Soy Powers New Rechargeable Batteries
Cell phones and laptop computers are essential tools for both business and personal use, and they are, of course, powered by rechargeable batteries.
Traditionally, these batteries have contained heavy metals and were toxic, but environmental help may be on the way in the form of biofuel cells powered by soybean oil. The United Soybean Board (USB) and the Nebraska Soybean Board and soybean checkoff are working with researchers at St. Louis University to determine the feasibility of soybean oil as a fuel for biofuel cell batteries.
A biofuel cell is an electrochemical device that converts energy derived from chemical reactions to electrical energy by means of the catalytic activity of living cells and/or their enzymes. Soybean oil and biodiesel have both proven to be effective fuel for this purpose.
"Soybean oil is a wonderful fuel for a biofuels cell, because it has a high-energy density and can be easily oxidized by lipoxygenase enzymes," says Dr. Shelley Minteer, associate professor of chemistry at St. Louis University (SLU). Biofuel cells can be used for portable electronics, sensors and in any item you would normally use a lithium ion battery or a nickel metal hybride (NiMH) battery.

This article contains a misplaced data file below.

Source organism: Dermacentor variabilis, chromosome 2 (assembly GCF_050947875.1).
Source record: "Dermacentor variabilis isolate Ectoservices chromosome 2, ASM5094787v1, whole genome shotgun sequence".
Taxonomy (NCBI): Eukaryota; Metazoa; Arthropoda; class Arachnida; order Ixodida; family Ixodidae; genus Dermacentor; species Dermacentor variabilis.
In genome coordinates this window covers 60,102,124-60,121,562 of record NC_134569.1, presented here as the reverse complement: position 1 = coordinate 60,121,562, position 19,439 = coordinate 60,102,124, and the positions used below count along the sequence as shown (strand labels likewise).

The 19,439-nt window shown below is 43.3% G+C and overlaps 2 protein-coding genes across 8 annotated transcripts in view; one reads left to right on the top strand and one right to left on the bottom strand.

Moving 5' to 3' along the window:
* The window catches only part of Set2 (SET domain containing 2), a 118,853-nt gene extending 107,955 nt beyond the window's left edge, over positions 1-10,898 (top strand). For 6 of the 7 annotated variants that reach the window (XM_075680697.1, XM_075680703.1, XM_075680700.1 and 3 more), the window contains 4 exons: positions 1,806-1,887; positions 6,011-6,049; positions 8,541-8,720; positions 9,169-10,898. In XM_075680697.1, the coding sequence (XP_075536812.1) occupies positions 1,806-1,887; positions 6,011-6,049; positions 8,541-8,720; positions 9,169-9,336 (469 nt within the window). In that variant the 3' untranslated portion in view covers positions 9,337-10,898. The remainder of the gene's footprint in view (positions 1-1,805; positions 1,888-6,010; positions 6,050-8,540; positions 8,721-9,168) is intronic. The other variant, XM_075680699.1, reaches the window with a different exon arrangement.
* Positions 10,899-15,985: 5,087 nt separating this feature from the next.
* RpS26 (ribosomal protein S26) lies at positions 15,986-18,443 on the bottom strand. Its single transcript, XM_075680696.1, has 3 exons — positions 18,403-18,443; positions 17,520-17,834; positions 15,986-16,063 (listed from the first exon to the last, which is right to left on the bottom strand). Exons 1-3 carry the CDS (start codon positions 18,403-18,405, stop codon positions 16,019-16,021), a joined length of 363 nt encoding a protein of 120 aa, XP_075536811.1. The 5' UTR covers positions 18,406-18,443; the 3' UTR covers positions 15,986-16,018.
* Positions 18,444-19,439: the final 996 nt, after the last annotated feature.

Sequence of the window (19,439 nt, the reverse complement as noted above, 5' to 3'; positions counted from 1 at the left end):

Biofuel cells are reasonable replacements for rechargeable batteries but not disposable batteries. In fact, biofuels cells have several advantages over traditional rechargeable batteries.
"Conventional batteries are made of heavy metals that are toxic and an environmental hazard, but this cell contains no metals and is biodegradable, so it is much more environmentally friendly," says Minteer. "In addition, biofuel cells last longer between charges and are less expensive."
Biofuel cells allow for instant recharging by simply adding more fuel, and they use less energy because they use the biofuels rather than electricity to recharge batteries. Soybean oil as a fuel provides higher energy density than ethanol, methanol and other sources of fuel that have been tested.
The only disadvantage to biofuel cells is that they don't work at very high temperatures, such as 60 degrees Celsius (140 degrees Fahrenheit) and above.
The technology for biofuels cells has been licensed to a start-up company that is looking to commercialize the technology in the next three to five years. Biofuel cells have potential not only in private industry, but in the military and government, as well.